Since the advent of Pinterest and Tumblr, posts venting parental frustrations have been shared, pinned and reblogged with silent nods of understanding, uproarious laughter and the occasional GPOY tag. Now and then, I’ll come across a post intended as humor that really bugs me. When I look at what the post is really saying, it’s just passive-aggressive repetition of the tropes and assumptions that I don’t want to include in my parenting.
So when I saw a post entitled “Rules for Dating My Son”, I felt compelled to respond with the sort of message I do want to pass on. (And yeah, I feel like all or most of this could apply to any child.)
Rules for Dating *MY* Son:
1. I expect you both to contribute to your relationship. It’s most important to me that the commerce between you be LOVE. If you are in need of cash, I will understand if my son provides that for you, but he should have a firm understanding of what such a transaction may mean. If my son is in need of cash (though I pray to God he won’t be) I would appreciate it if you’d help him out. I’ll try to make sure you’re paid in kind.
2. If you show up at my house scantily clad, I will probably offer you a judgment-free cardigan for your comfort. Please understand, I just want to make sure that you don’t get cold. If your dress is truly disquieting to me, I might ask my son a few questions about you to better understand your personal style. This may be a judgement, but I hope I will learn and grow from a better understanding of you and your tastes.
3. If I see any “sexts” on his phone, I will open up a sex-positive discussion with him about your physical relations. I will offer him STI/pregnancy protection and I will ask him to make sure you have free access to the same. If you don’t, I will help you get it.
4. Understand that if I don’t like you, I might raise these concerns to my son. Ultimately, I will let him choose whether to be with you or not. Because in the end, it’s his choice to make.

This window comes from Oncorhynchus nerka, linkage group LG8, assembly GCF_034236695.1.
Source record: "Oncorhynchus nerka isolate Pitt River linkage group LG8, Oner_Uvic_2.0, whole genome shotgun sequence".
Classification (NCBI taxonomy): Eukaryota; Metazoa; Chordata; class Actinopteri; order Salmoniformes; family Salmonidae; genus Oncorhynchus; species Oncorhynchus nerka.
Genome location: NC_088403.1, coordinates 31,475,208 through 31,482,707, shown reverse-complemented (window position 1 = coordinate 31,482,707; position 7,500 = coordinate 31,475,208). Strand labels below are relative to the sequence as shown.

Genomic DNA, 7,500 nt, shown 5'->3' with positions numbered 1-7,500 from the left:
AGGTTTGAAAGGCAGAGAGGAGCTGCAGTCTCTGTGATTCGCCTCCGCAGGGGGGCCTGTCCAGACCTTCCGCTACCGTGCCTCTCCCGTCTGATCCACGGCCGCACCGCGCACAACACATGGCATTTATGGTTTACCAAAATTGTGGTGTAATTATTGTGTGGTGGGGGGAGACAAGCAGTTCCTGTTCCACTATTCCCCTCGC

5. Understand that I will choose to intervene if you’re engaging in risky behaviors with my son. I may call the police or your parent(s) if you’re breaking the law or a threat to my son’s health/wellbeing. I will offer you pamphlets about how to get help because I want you to get help.
6. He’s his own person. He (hopefully) loves his parents and we love him. If you can’t relate to that, come around for dinner a little more often. We’d love to love you, too.
7. No, seriously, he’s his own person. Respect his individuality the way I expect him to respect yours. Trying to change the person you’re with is a dead-end path, full of heartache. Love the person you chose to be with, or choose to be with someone else. If he is not respecting you as an individual, you tell him so. If it is an ongoing problem, you come tell me and I’ll let him know that I don’t think it’s acceptable, either.
8. He has a heart. I raised him to treat others with respect and empathy. Treat him with respect and empathy, too. If he ever fails to treat you with respect and empathy, remind him of his upbringing.
8. b. You might not be a woman. That’s okay with me.
9. If I act like a harpy, you don’t have to like me. There’s a thing between a lot of moms and their sons’ partners. I get it. You can tell me if I’m being overbearing and I’ll try to respect you as a couple. If I resist, remind me that you are forming a life together.
10. You don’t have to get married or legally committed in any way. Choose the future you want to live together.